DSHS launches virtual reality training to develop patient empathy at Western State Hospital
“Empathy is seeing with the eyes of another, listening with the ears of another and feeling with the heart of another.” Anonymous
The Department of Social and Health Services is using the latest in state-of-the-art technology to enhance its efforts around safety and patient empathy at its oldest and largest 24/7 facility — Western State Hospital.
To create the five-part virtual reality (VR) training, the agency used funding provided by the state Legislature and Governor Jay Inslee for safety and training investments. On the first day of orientation, new employees put on a high-resolution virtual reality headset and immerse themselves, with a 360-degree view, in a person’s life who is living with a mental illness. This person-centered learning approach is designed for staff to better understand how patients might be feeling and what they are going through.
“This is cutting-edge technology with proven results and it is just one of the ways we are headed towards a transformation of mental health care in our state,” said Cheryl Strange, Secretary of the Department of Social and Health Services. “We know that just how you say ’no’ to someone experiencing symptoms of mental illness, for example, can make the difference between a good interaction with a patient and violent episode.”
Part of Western’s New Employee Orientation, the training introduces staff to Lena, a single mom and a musician who is living with schizophrenia. They learn about Lena’s trauma as a child, are there when she first experiences auditory hallucinations and when, due to her disorienting illness, she makes a terrible mistake. The trainees go with her on her journey through the legal system and eventual admittance to Western. They also get to see Lena as she enters recovery from her mental illness.
Lena’s story was informed and developed by real former and current patients at Western and Eastern State Hospital who shared about their experiences with mental illness, hospital care and their recovery journey. Seasoned staff from both hospitals, such as nurses, clinicians, trainers, social workers and mental health technicians, also ensured a realistic portrayal of staff and patient experiences in the training.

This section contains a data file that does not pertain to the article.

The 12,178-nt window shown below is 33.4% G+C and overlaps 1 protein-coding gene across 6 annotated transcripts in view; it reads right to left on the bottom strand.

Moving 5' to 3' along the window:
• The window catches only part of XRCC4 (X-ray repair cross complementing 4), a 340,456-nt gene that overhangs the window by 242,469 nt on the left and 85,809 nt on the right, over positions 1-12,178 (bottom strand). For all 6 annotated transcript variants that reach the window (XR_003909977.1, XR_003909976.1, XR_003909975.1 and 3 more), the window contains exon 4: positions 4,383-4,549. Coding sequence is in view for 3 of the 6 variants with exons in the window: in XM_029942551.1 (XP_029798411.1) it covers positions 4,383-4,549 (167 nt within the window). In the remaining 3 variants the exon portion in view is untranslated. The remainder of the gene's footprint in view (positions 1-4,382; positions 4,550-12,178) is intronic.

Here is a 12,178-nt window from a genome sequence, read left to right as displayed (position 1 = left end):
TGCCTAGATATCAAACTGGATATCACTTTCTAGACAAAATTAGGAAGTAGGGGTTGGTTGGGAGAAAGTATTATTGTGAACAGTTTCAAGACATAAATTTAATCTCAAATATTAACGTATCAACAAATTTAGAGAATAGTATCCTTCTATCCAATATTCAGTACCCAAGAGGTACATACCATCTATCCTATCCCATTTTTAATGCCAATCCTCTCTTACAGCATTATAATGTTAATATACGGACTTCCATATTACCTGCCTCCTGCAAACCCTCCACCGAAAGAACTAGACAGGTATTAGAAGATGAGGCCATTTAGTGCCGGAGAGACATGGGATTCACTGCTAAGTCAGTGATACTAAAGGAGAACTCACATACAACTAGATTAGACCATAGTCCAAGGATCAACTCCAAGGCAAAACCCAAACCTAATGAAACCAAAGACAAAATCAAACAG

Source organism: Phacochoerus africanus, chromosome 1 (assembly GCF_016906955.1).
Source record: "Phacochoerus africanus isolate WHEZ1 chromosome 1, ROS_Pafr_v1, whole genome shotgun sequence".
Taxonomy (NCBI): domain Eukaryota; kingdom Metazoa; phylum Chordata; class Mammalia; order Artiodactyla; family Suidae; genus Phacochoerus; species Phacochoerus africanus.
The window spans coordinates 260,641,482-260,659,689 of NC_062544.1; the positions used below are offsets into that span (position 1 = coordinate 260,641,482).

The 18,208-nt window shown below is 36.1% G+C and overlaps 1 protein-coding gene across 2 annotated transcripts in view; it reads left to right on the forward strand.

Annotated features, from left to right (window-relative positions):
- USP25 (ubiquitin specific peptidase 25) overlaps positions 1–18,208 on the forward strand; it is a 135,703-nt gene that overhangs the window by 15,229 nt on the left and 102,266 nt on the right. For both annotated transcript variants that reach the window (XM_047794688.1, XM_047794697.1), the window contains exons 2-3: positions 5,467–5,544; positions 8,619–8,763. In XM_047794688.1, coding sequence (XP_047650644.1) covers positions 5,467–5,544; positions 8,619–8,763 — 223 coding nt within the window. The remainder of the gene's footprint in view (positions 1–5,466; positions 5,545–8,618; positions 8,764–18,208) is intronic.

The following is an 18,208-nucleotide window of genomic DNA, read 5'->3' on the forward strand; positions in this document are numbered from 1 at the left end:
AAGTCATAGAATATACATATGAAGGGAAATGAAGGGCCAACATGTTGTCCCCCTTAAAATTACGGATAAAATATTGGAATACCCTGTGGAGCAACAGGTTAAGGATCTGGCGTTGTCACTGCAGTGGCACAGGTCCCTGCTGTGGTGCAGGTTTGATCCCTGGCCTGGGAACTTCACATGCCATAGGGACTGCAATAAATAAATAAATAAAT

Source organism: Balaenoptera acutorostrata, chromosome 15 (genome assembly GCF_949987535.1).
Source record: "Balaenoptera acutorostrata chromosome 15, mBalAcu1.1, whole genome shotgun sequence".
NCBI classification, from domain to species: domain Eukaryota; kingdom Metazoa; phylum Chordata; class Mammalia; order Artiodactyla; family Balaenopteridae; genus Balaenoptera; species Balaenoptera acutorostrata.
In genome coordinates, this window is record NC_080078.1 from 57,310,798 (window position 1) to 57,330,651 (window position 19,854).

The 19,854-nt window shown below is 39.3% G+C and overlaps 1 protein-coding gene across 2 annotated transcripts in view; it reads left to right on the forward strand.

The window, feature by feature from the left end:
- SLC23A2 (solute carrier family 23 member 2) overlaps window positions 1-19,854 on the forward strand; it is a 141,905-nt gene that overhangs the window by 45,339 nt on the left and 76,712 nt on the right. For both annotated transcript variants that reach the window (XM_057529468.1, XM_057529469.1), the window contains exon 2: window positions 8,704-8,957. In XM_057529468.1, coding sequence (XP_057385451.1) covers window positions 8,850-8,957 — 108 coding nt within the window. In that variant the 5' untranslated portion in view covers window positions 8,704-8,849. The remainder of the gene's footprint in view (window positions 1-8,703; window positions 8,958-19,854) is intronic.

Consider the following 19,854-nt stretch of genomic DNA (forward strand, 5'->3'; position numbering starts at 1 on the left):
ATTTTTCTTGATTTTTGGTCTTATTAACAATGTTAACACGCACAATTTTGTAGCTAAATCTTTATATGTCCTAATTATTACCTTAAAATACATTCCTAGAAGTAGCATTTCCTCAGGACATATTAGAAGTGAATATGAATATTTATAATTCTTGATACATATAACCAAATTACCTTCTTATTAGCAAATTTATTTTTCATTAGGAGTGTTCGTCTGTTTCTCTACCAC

Dr. Jordan Charboneau, a forensic psychologist at Western, advised the cast and crew with nuanced progression of symptoms and treatment. “It’s often the case that I hear about from patients that its very difficult differentiating what’s real and what’s not real. It is the patient’s reality, but it might not match what’s going on around them. And that can be a terribly confusing and frustrating experience,” Charboneau said.
The decision to invest in virtual reality training was heavily influenced and inspired by research pointing to virtual reality as a strong tool to affect and deepen people’s level of empathy. A 2018 Stanford study simulating the experience of becoming homeless found VR to be more effective in developing long-lasting compassion than other types of media.
Since 2019, violence at Western has been reduced by 15% with safety initiatives such as the opening of the STAR Ward, which allows for specialized treatment for the 10 most violent patients at Western, and Advanced Crisis Intervention Training that is mandatory for all employees at Western.
“This VR training will prepare people for the job ahead while helping staff, who are often young and inexperienced with the unpredictable situations that happen in a psychiatric facility, build empathy for those who have been diagnosed with a mental illness,” Strange explained. “This will allow them the ability to actually walk in the shoes of our patients and help them understand and look for different reactions so they are able to provide care in a safer environment for all.”
“Safety is our number one priority,” added Sean Murphy, Assistant Secretary for DSHS’ Behavioral Health Administration. “Making sure our staff are equipped with all the necessary tools they need to be successful in their jobs means that patient care along with safety will improve.”
Lena’s story in VR compliments a 2-week course that embeds verbal de-escalation techniques, understanding mental illness and person-centered care approaches. Western Instructional Safety Administrator James Ortega helps new staff understand the importance of supporting themselves and patients stay in balance.
“The emphasis is to help ourselves self-regulate so that we don’t let adrenaline and fear get the best of us in the process of supporting a patient in crisis,” Ortega said.
The training has been underway for over a month and is getting great initial reviews from staff. Terry Stevenson, a registered nurse who recently took the training, said VR was intense and gave a strong feeling of how Lena is suffering.
“I’ve heard people say they hear voices,” Stevenson said. “But I’ve never seen something make it more real. I think this will help me more when I’m talking to somebody and they’re not responding. It makes it more real.”
Patients have also noticed a difference. One patient, who is not being named to protect their privacy, said of the entire new employee training experience staff receive before working on the wards: “It’s been phenomenal. It’s changed peoples’ demeanor and the way they handle things. They handle patients with more care.”
DSHS’ strategies for ensuring safety at the hospital include enhancing engagement between staff and patients, implementing early intervention strategies, preventing patient escalation, maximizing preventive approaches to maintaining a safe environment and implementing evidence-based practices and treatment interventions to decrease assaults. All of these strategies require the implementation of effective training — and VR is just one of the tools the agency will use to address the above approaches.
For more information about the VR project, please see visit the DSHS website.